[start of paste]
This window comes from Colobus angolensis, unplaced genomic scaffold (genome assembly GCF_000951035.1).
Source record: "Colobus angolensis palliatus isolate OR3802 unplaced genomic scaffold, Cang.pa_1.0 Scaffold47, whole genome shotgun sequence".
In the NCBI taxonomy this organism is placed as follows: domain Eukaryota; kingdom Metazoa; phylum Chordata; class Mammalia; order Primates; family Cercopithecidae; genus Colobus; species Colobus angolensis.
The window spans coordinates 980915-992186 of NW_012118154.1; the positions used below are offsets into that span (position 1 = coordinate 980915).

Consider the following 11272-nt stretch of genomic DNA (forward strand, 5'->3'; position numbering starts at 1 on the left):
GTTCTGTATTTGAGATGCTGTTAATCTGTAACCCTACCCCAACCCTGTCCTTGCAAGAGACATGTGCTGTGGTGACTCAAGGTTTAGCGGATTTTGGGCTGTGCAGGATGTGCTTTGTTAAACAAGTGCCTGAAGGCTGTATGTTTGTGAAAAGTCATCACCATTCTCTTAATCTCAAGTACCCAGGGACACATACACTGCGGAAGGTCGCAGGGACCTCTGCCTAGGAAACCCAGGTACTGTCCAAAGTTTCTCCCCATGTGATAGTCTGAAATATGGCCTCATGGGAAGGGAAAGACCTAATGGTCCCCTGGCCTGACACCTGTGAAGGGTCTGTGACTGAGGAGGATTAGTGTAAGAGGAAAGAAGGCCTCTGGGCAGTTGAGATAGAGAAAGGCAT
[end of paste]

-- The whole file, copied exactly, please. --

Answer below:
This window comes from Colobus angolensis, unplaced genomic scaffold (genome assembly GCF_000951035.1).
Source record: "Colobus angolensis palliatus isolate OR3802 unplaced genomic scaffold, Cang.pa_1.0 Scaffold47, whole genome shotgun sequence".
In the NCBI taxonomy this organism is placed as follows: domain Eukaryota; kingdom Metazoa; phylum Chordata; class Mammalia; order Primates; family Cercopithecidae; genus Colobus; species Colobus angolensis.
The window spans coordinates 980915-992186 of NW_012118154.1; the positions used below are offsets into that span (position 1 = coordinate 980915).

Consider the following 11272-nt stretch of genomic DNA (forward strand, 5'->3'; position numbering starts at 1 on the left):
GTTCTGTATTTGAGATGCTGTTAATCTGTAACCCTACCCCAACCCTGTCCTTGCAAGAGACATGTGCTGTGGTGACTCAAGGTTTAGCGGATTTTGGGCTGTGCAGGATGTGCTTTGTTAAACAAGTGCCTGAAGGCTGTATGTTTGTGAAAAGTCATCACCATTCTCTTAATCTCAAGTACCCAGGGACACATACACTGCGGAAGGTCGCAGGGACCTCTGCCTAGGAAACCCAGGTACTGTCCAAAGTTTCTCCCCATGTGATAGTCTGAAATATGGCCTCATGGGAAGGGAAAGACCTAATGGTCCCCTGGCCTGACACCTGTGAAGGGTCTGTGACTGAGGAGGATTAGTGTAAGAGGAAAGAAGGCCTCTGGGCAGTTGAGATAGAGAAAGGCAT